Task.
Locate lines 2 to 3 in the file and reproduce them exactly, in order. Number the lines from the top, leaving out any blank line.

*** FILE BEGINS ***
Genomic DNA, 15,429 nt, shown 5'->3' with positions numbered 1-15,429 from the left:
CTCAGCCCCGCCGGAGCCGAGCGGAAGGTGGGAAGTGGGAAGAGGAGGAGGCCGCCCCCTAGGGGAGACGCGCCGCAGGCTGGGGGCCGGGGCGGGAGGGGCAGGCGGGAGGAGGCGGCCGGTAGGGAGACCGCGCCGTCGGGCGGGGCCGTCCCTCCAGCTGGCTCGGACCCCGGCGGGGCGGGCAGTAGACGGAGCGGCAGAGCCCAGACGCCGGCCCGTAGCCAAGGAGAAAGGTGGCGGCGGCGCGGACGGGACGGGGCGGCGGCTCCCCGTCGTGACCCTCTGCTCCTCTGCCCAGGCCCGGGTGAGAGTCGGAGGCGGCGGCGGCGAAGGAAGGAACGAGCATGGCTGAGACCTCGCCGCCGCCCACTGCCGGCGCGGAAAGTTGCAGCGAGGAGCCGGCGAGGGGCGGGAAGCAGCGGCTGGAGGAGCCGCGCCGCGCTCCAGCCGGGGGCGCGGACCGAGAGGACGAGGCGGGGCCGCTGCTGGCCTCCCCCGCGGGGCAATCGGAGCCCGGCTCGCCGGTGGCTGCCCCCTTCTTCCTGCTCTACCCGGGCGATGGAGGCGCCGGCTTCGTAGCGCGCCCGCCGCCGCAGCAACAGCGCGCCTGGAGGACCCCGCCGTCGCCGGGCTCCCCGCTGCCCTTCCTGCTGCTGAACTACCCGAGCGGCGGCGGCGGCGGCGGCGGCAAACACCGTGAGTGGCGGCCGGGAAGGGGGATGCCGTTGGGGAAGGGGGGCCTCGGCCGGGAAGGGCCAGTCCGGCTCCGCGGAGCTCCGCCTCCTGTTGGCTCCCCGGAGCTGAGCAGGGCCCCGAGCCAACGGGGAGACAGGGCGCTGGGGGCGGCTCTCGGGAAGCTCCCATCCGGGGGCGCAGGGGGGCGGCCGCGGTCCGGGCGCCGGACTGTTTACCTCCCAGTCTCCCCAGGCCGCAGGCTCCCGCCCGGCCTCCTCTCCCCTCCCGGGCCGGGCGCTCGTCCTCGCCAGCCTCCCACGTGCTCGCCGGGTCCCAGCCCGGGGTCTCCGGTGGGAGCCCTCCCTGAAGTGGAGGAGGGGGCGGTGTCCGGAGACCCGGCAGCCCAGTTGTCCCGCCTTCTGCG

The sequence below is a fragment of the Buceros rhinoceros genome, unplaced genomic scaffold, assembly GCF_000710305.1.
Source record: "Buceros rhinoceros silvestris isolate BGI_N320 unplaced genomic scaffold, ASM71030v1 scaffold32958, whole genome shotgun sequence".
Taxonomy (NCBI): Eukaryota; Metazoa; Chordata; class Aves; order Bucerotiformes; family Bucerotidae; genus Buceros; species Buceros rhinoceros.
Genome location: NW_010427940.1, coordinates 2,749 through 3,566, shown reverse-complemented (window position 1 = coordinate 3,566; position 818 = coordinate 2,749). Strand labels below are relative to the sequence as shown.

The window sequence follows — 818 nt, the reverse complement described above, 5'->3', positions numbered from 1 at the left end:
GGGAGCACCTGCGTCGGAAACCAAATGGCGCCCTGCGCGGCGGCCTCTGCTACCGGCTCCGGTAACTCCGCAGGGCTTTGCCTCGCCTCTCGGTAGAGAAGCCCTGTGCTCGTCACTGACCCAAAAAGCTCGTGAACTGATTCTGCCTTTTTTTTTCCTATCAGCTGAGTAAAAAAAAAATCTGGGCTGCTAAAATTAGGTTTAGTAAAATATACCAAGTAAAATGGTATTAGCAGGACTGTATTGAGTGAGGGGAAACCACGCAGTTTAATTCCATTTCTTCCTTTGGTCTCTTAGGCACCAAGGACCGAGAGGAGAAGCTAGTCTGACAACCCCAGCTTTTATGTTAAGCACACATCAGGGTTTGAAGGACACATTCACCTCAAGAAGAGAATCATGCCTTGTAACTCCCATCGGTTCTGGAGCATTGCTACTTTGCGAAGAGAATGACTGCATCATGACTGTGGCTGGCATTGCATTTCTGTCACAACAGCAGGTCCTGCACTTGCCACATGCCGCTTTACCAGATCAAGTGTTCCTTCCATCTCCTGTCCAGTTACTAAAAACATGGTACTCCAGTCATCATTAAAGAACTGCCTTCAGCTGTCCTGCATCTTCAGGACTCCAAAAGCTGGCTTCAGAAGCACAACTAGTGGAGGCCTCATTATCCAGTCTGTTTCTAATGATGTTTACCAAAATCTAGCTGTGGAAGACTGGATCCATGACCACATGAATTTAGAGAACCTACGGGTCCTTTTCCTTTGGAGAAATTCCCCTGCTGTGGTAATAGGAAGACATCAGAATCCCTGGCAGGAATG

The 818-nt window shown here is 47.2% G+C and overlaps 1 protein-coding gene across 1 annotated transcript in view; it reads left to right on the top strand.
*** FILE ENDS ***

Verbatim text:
CTCAGCCCCGCCGGAGCCGAGCGGAAGGTGGGAAGTGGGAAGAGGAGGAGGCCGCCCCCTAGGGGAGACGCGCCGCAGGCTGGGGGCCGGGGCGGGAGGGGCAGGCGGGAGGAGGCGGCCGGTAGGGAGACCGCGCCGTCGGGCGGGGCCGTCCCTCCAGCTGGCTCGGACCCCGGCGGGGCGGGCAGTAGACGGAGCGGCAGAGCCCAGACGCCGGCCCGTAGCCAAGGAGAAAGGTGGCGGCGGCGCGGACGGGACGGGGCGGCGGCTCCCCGTCGTGACCCTCTGCTCCTCTGCCCAGGCCCGGGTGAGAGTCGGAGGCGGCGGCGGCGAAGGAAGGAACGAGCATGGCTGAGACCTCGCCGCCGCCCACTGCCGGCGCGGAAAGTTGCAGCGAGGAGCCGGCGAGGGGCGGGAAGCAGCGGCTGGAGGAGCCGCGCCGCGCTCCAGCCGGGGGCGCGGACCGAGAGGACGAGGCGGGGCCGCTGCTGGCCTCCCCCGCGGGGCAATCGGAGCCCGGCTCGCCGGTGGCTGCCCCCTTCTTCCTGCTCTACCCGGGCGATGGAGGCGCCGGCTTCGTAGCGCGCCCGCCGCCGCAGCAACAGCGCGCCTGGAGGACCCCGCCGTCGCCGGGCTCCCCGCTGCCCTTCCTGCTGCTGAACTACCCGAGCGGCGGCGGCGGCGGCGGCGGCAAACACCGTGAGTGGCGGCCGGGAAGGGGGATGCCGTTGGGGAAGGGGGGCCTCGGCCGGGAAGGGCCAGTCCGGCTCCGCGGAGCTCCGCCTCCTGTTGGCTCCCCGGAGCTGAGCAGGGCCCCGAGCCAACGGGGAGACAGGGCGCTGGGGGCGGCTCTCGGGAAGCTCCCATCCGGGGGCGCAGGGGGGCGGCCGCGGTCCGGGCGCCGGACTGTTTACCTCCCAGTCTCCCCAGGCCGCAGGCTCCCGCCCGGCCTCCTCTCCCCTCCCGGGCCGGGCGCTCGTCCTCGCCAGCCTCCCACGTGCTCGCCGGGTCCCAGCCCGGGGTCTCCGGTGGGAGCCCTCCCTGAAGTGGAGGAGGGGGCGGTGTCCGGAGACCCGGCAGCCCAGTTGTCCCGCCTTCTGCG

The sequence below is a fragment of the Buceros rhinoceros genome, unplaced genomic scaffold, assembly GCF_000710305.1.